Episode 91: Mystagogic Patchwork: Esoteric Writing in Clement’s Stromateis

In this episode, the first of a two-parter, we begin to explore how Clement sets out to write an esoteric work of Christian Gnosis, one which hides its deeper meanings from the profane masses – and even from Christians who have not yet attained to Gnosis – while circulating in the public sphere. Expect an innovative use of literary style – a kind of intentionally-scattered presentation of the truth with interesting parallels to the ‘art of writing’ posited by Leo Strauss – evocation and appropriation of the traditional mystery-cults to Christianity, and a theory of esotericism which adopts both the Middle Platonist tropes of a graded approach to the truth through education and an anti-heretical protection of the truth from the wrong sort of Christians.

Works Cited in this Episode:


  • Clement: Pædogogos 1.1.3 on different grades of knowledge and wisdom among Christians. Cf. 3.12.97: ‘Many things are spoken in enigmas, many in parables . . . However, it does not behove me to teach about these things further, says the Instructor [παιδαγωγός]. But we need a Teacher [διδασκάλου] for the interpretation of those sacred words, to whom we must direct our steps. And now, in truth, it is time for me to cease from my pedagogy [παιδαγωγίας], and for you to listen to the Teacher [διδασκάλου]’ (trans. Bucur). God is both one and beyond the one and the monad: Paed. 1:8:71.
  • Stromateis: The Strom. a patchwork to make the reader do the work of seeking truth him/herself: IV.4.1. Cf. VI.2.1; VII.111.1. ‘Many are called, few are chosen’: V.17.4-5, citing Matt. 22:14 and Pl. Phæd. 69c; cf. I.14, on being struck with the thyrsus. Quotes Plato in support of esoteric elitism: V.19.2-3 = Pl. R. 494a; V.33.5 = Pl. Theæt. 155e; V.7.6 = Pl. Epin. 973e. On esotericism as a means to deter the spread of heresy:  I.2.20.4–21.3. God is beyond cause: VII.2:2. God is beyond noêsis: V.71.5.
  • Eusebius on the Strom: H.E. 6.13.4-8.
  • Justin Martyr on God beyond essence: Dialogue with Trypho 4:1.
  • Photius on the Strom: Bib. cod. 111.


  • Leo Strauss. Persecution and the Art of Writing. University of Chicago Press, Chicago, IL, 1988. See also Idem. Exoteric Teaching. Interpretation, 14(1):51–59, Jan. 1986.

Recommended Reading:

We have quoted the translation of Ferguson for Stromateis 1-3 (John Ferguson, trans. Stromateis. Books One to Three. Number 85 in Fathers of the Church. Catholic University of America Press, Washington, D.C., 1991), and the outdated, but easily available, translation of Roberts and Donaldson for the rest of the work (Alexander Roberts, James Donaldson, Arthur Cleveland Coxe, and Allan Menzies. The Ante-Nicene Fathers: Fathers of the Second Century. Hermas, Tatian, Athenagoras, Theophilus, and Clement of Alexandria, volume 2. Eerdmanns, Grand Rapids, MI, 1962). A scholarly English translation of the Stromateis remains a desideratum.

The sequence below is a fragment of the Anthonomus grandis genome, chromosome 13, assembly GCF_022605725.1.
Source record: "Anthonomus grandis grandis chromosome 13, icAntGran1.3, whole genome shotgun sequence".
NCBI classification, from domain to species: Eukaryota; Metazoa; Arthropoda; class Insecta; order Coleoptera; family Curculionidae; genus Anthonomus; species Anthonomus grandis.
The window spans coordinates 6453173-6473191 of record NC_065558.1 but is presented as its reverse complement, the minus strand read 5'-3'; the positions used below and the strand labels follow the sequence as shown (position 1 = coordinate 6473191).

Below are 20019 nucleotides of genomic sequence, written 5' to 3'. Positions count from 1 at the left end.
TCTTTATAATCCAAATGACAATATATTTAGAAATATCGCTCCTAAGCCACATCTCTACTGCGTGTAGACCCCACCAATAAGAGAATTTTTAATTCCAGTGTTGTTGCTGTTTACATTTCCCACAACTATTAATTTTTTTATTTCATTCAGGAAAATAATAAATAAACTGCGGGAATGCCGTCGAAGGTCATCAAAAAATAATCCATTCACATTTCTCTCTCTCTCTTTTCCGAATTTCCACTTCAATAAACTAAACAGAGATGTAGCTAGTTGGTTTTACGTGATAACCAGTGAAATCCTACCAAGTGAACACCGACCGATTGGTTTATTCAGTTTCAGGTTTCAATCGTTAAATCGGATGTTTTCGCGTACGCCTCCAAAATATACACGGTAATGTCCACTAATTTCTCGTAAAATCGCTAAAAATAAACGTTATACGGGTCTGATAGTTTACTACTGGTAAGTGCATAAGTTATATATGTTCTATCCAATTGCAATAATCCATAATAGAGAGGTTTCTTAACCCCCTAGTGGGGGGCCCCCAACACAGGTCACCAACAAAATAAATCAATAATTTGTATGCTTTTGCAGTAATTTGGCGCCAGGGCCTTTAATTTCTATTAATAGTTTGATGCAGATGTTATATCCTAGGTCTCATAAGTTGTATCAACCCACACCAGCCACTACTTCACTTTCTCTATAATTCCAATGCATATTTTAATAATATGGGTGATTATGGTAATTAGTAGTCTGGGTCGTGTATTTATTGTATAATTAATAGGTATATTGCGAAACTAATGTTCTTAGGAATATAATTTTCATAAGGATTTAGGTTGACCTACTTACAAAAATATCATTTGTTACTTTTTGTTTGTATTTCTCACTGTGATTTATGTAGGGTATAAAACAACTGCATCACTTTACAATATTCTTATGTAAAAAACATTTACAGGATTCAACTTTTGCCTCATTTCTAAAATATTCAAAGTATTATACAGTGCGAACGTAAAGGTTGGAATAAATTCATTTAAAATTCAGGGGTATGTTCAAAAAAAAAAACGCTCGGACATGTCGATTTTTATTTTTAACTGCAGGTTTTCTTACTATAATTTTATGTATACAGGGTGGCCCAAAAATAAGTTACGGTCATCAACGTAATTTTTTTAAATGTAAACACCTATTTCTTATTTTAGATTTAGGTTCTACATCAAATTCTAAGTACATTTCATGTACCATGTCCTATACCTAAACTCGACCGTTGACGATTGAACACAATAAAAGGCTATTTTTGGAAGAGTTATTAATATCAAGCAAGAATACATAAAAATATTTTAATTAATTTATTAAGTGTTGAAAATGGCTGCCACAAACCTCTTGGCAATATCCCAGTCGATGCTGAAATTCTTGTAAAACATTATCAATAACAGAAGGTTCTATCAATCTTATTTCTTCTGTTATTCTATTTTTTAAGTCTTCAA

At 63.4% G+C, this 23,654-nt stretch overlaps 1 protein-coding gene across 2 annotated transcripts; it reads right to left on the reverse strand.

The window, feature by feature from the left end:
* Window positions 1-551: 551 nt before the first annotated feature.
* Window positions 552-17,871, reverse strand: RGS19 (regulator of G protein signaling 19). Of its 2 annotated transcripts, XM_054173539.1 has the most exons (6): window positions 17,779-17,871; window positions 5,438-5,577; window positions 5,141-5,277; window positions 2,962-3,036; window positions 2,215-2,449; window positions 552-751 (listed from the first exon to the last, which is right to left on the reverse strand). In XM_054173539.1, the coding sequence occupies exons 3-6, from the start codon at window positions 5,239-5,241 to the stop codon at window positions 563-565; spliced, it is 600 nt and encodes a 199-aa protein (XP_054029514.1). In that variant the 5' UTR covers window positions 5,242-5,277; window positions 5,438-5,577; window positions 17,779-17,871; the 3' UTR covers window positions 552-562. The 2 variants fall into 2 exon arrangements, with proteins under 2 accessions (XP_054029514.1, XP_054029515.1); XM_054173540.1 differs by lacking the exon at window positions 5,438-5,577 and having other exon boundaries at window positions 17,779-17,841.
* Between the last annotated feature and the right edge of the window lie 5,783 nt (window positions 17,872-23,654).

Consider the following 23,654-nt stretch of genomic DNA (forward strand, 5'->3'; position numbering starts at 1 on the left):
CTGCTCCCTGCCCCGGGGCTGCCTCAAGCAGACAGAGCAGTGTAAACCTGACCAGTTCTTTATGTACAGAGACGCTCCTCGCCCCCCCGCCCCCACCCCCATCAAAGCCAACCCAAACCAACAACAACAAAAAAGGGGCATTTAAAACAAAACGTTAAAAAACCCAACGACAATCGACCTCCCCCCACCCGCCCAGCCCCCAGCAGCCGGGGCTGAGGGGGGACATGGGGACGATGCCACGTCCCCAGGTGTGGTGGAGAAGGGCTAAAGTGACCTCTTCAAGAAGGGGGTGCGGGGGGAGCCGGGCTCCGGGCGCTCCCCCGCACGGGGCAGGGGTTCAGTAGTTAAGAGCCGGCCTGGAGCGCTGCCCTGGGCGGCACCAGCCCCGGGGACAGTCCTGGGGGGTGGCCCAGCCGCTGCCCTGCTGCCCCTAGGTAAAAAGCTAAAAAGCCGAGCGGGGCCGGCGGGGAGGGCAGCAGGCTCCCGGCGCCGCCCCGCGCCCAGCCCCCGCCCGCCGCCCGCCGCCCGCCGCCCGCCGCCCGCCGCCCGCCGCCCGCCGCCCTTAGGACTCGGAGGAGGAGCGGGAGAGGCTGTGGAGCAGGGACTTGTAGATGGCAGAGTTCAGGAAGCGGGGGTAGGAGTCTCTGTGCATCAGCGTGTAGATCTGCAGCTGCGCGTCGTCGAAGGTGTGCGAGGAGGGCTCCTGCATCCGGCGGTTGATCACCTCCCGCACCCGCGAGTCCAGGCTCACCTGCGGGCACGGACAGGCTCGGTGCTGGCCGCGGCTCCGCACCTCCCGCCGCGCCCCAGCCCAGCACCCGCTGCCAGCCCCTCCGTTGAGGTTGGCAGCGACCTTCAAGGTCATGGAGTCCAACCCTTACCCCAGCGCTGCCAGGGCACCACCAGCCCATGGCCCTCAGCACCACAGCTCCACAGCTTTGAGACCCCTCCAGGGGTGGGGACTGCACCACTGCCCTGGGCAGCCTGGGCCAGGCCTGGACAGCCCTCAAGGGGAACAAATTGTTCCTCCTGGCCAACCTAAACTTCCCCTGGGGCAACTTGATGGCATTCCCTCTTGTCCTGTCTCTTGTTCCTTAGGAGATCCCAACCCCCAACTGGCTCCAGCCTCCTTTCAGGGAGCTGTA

• Salvatore Lilla. Clement of Alexandria: A Study in Christian Platonism and Gnosticism. Oxford University Press, Oxford, 1971, pp. 144-58.
  • H.G. Marsh. The Use of Μυστήριον in Clement of Alexandria with Special Reference to his Sacramental Doctrine. The Journal of Theological Studies, 37(145):64–80, 1936.
  • Pamela L. Mullins. Text and Gnosis: The Exclusive Function of Written Instruction in Clement of Alexandria. Studia Patristica, 41:213–215, 2006.
  • Ilaria L. E. Ramelli. Mystérion negli Stromateis di Clemente Alessandrino: Aspetti di continuità con la tradizione allegorica greca. In Angela Maria Mazzanti, editor, In volto del misterio: Misterio e rivelazione nella cultura religiosa tardoantica, pages 83–120. Itaca Libri, Castel Bolognese, Italy, 2006.
  • Christoph Riedweg. Mysterienterminologie bei Platon, Philon, und Klemens von Al- exandrien (Untersuchungen zur Antiken Literatur und Geschichte, 26). de Gruyter, Berlin/New York, NY, 1987.
  • G. Stroumsa. Myth as Enigma: Cultural Hermeneutics in Late Antiquity. In Galit Hasan-Rokem and David Shulman, editors, Untying the Knot: On Riddles and Other Enigmatic Modes, pages 271–283. Oxford University Press, New York, NY, 1996.
  • Guy Stroumsa. Hidden Wisdom: Esoteric Traditions and the Roots of Christian Mysticism. Brill, Leiden, 1996.


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